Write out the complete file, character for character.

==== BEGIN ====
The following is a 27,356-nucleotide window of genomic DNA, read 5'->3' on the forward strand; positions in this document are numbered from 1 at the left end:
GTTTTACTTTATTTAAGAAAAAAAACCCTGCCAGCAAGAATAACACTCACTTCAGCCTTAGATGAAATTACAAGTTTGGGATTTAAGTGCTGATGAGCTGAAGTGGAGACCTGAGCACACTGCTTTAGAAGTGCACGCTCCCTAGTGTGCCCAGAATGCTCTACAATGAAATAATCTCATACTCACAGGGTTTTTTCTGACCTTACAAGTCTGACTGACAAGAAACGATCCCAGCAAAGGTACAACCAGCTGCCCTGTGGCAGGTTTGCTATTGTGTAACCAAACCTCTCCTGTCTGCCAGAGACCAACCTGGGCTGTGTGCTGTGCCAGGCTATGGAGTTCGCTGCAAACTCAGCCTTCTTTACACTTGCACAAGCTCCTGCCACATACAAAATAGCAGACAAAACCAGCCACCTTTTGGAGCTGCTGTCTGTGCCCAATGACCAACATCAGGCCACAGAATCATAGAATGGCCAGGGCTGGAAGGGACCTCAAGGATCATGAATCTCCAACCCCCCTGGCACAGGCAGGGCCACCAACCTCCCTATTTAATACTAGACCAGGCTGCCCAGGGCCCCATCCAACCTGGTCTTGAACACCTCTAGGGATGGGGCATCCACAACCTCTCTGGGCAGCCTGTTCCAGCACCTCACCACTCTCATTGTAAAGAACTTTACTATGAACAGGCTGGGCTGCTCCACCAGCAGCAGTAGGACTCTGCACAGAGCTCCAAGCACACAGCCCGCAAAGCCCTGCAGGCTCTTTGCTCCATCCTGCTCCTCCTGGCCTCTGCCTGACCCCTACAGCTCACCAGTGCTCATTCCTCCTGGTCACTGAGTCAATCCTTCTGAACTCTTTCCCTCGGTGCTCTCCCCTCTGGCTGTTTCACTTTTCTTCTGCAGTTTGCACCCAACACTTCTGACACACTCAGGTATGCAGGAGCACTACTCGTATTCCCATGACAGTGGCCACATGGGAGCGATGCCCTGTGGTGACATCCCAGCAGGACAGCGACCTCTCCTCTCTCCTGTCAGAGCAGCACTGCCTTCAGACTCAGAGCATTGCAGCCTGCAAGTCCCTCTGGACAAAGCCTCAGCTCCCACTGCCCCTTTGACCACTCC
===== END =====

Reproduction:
The following is a 27,356-nucleotide window of genomic DNA, read 5'->3' on the forward strand; positions in this document are numbered from 1 at the left end:
GTTTTACTTTATTTAAGAAAAAAAACCCTGCCAGCAAGAATAACACTCACTTCAGCCTTAGATGAAATTACAAGTTTGGGATTTAAGTGCTGATGAGCTGAAGTGGAGACCTGAGCACACTGCTTTAGAAGTGCACGCTCCCTAGTGTGCCCAGAATGCTCTACAATGAAATAATCTCATACTCACAGGGTTTTTTCTGACCTTACAAGTCTGACTGACAAGAAACGATCCCAGCAAAGGTACAACCAGCTGCCCTGTGGCAGGTTTGCTATTGTGTAACCAAACCTCTCCTGTCTGCCAGAGACCAACCTGGGCTGTGTGCTGTGCCAGGCTATGGAGTTCGCTGCAAACTCAGCCTTCTTTACACTTGCACAAGCTCCTGCCACATACAAAATAGCAGACAAAACCAGCCACCTTTTGGAGCTGCTGTCTGTGCCCAATGACCAACATCAGGCCACAGAATCATAGAATGGCCAGGGCTGGAAGGGACCTCAAGGATCATGAATCTCCAACCCCCCTGGCACAGGCAGGGCCACCAACCTCCCTATTTAATACTAGACCAGGCTGCCCAGGGCCCCATCCAACCTGGTCTTGAACACCTCTAGGGATGGGGCATCCACAACCTCTCTGGGCAGCCTGTTCCAGCACCTCACCACTCTCATTGTAAAGAACTTTACTATGAACAGGCTGGGCTGCTCCACCAGCAGCAGTAGGACTCTGCACAGAGCTCCAAGCACACAGCCCGCAAAGCCCTGCAGGCTCTTTGCTCCATCCTGCTCCTCCTGGCCTCTGCCTGACCCCTACAGCTCACCAGTGCTCATTCCTCCTGGTCACTGAGTCAATCCTTCTGAACTCTTTCCCTCGGTGCTCTCCCCTCTGGCTGTTTCACTTTTCTTCTGCAGTTTGCACCCAACACTTCTGACACACTCAGGTATGCAGGAGCACTACTCGTATTCCCATGACAGTGGCCACATGGGAGCGATGCCCTGTGGTGACATCCCAGCAGGACAGCGACCTCTCCTCTCTCCTGTCAGAGCAGCACTGCCTTCAGACTCAGAGCATTGCAGCCTGCAAGTCCCTCTGGACAAAGCCTCAGCTCCCACTGCCCCTTTGACCACTCC